—p. 246, Vol. 2, The Autobiography of Magneto X, by Erik Lensherr
I am fond of reading. Through reading, we can visit other worlds and inhabit personas strange and foreign to us. I, for one, find it refreshing how almost every character I read about in a book is weaker than I am.
When I read about King Arthur’s court in The Once and Future King, I can step outside myself and imagine I am ruling Camelot, and that my hubris and stupidity are leading it to ruin. If I was King Arthur, Camelot would still exist. One, Guinevere would never have chosen a pansy like Lancelot over the virile hulk of manhood that is me. I bathe in sandlewood and champagne. Those aromas, combined with my natural tang, make me irresistible to females. Two, I would not have had an evil bastard with my sister, because that’s just poor judgment. Three, I would not have relied upon the Knights of the Round Table because I don’t need Knights. I have done the mathematics and can wield 1,283 swords at once.
The way most people watch an Arthur Miller play is how I read everything: with amused pity. Sometimes, a man must weep in empathy to remember that his tears taste like quicksilver.
Reading is so wonderfully droll.
— p. 544, Volume 7, The Autobiography of Magneto X, by Erik Lensherr
I only brought a few items with me when I moved into Charles Xavier’s mansion: my brown calf-skin bomber jacket, a collection of Italian cashmere polo shirts (in all the shades of the moon), a stuffed parrot named Simon, a coin that I wanted to murder someone with, a boar bristle hair brush for my hair, three cravats, seven ties, 43 scarves and 121 turtlenecks. I also brought a pair of pants, my righteous fury and a large package.
— p. 68, Volume 3, The Autobiography of Magneto X, by Erik Lensherr
In addition to recruiting a team, Charles and I spent much of our time then playing chess, arguing about which Van Gogh painting was the best and solving murder mysteries. We were very good at solving mysteries because we looked good, we were witty, and we knew how to stare provocatively at one another until the case was solved.
There was the Mystery of the Chewed Up Face, in which Florida officials thought a man had fallen in a river and had his face hacked by a motor boat’s motor, but Charles and I believed it was eaten off by a manatee. Then there was the Case of the Pumpernickel Bread, wherein an old man supposedly died of a heart condition, but Charles and I surmised he had been so disgusted by a loaf of pumpernickel bread that he willed his own heart to stop in revolt. Finally, there was JFK’s assassination, which we never solved because we had broken up our alliance by that time. However, if we were still friends, I think we would have found that JFK was assassinated by a gorilla dressed like a child. It all adds up.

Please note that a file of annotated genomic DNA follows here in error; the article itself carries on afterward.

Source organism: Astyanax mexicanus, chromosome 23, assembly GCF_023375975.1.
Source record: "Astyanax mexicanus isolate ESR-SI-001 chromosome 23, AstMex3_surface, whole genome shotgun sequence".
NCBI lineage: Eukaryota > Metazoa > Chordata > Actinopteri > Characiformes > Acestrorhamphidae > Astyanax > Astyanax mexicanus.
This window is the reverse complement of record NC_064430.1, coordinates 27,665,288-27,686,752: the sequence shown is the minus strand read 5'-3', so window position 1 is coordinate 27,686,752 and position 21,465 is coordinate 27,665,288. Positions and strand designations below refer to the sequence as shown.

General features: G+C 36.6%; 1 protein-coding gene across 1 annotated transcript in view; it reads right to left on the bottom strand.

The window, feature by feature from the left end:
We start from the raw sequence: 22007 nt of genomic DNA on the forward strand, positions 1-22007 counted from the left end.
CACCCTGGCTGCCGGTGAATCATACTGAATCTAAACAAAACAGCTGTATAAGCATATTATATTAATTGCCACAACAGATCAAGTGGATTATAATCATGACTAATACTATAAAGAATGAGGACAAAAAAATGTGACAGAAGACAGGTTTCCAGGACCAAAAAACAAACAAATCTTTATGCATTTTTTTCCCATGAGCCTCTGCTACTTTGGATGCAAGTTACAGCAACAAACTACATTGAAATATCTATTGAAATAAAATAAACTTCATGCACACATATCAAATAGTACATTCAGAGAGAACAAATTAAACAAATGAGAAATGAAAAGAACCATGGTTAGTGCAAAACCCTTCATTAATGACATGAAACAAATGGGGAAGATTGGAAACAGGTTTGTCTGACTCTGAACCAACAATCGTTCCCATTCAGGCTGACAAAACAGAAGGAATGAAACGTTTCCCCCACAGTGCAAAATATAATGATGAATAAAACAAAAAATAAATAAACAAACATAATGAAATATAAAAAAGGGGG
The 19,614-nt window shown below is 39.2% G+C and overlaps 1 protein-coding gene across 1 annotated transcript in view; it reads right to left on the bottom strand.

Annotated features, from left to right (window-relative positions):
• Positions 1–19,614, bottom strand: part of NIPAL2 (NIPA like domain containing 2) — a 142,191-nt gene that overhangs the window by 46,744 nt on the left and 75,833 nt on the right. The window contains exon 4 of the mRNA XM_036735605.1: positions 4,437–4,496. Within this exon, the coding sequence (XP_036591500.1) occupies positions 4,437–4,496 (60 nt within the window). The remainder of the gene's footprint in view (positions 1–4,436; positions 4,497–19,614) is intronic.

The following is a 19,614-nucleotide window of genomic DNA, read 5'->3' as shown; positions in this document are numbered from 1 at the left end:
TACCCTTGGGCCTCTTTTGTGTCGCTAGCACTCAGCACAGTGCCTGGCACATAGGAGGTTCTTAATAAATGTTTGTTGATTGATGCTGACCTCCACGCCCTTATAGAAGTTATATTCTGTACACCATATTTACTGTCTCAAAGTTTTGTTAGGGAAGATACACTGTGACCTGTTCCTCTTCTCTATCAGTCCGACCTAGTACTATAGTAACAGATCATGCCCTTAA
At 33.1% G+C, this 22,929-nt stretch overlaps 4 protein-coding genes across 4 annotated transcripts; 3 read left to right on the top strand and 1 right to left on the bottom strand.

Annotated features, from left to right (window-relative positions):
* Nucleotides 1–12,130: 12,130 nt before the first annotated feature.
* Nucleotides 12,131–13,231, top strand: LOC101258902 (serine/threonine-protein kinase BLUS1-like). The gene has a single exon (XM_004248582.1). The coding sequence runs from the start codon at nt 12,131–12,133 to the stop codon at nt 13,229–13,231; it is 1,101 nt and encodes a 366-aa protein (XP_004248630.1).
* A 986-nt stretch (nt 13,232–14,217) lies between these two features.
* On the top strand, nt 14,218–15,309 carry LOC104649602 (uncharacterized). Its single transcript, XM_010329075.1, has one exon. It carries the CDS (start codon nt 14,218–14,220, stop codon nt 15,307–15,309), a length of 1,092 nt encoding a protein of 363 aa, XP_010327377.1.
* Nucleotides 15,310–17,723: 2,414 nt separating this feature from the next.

— p. 127, Volume 3, The Autobiography of Magneto X, by Erik Lensherr
Gentle readers, here are my thoughts on Emma Frost:
She could walk.
Now back to me.
I once discovered a new breed of butterfly in Peru…
— p. 31, Volume 4, The Autobiography of Magneto X, by Erik Lensherr
I never understood why, but Spiderman never had any sense of humor about Halloween. It was most distressing. I wanted to go as Gandalf one year, so I sent him a letter requesting that he light himself on fire to dress as the Balrog. He did not do this. My costume was ruined by his churlish vanity. Spiderman is incredibly vain. He is constantly fretting about how he is perceived in the papers and he was responsible for the death of his girlfriend and wants people to pity him for it. It’s like, seriously, Mr. Parker. The world doesn’t revolve around you. There are other people in the world. Just light yourself on fire, fall down a chasm and be the Balrog for me!
-p. 512, Volume 7, The Autobiography of Magneto X, by Erik Lensherr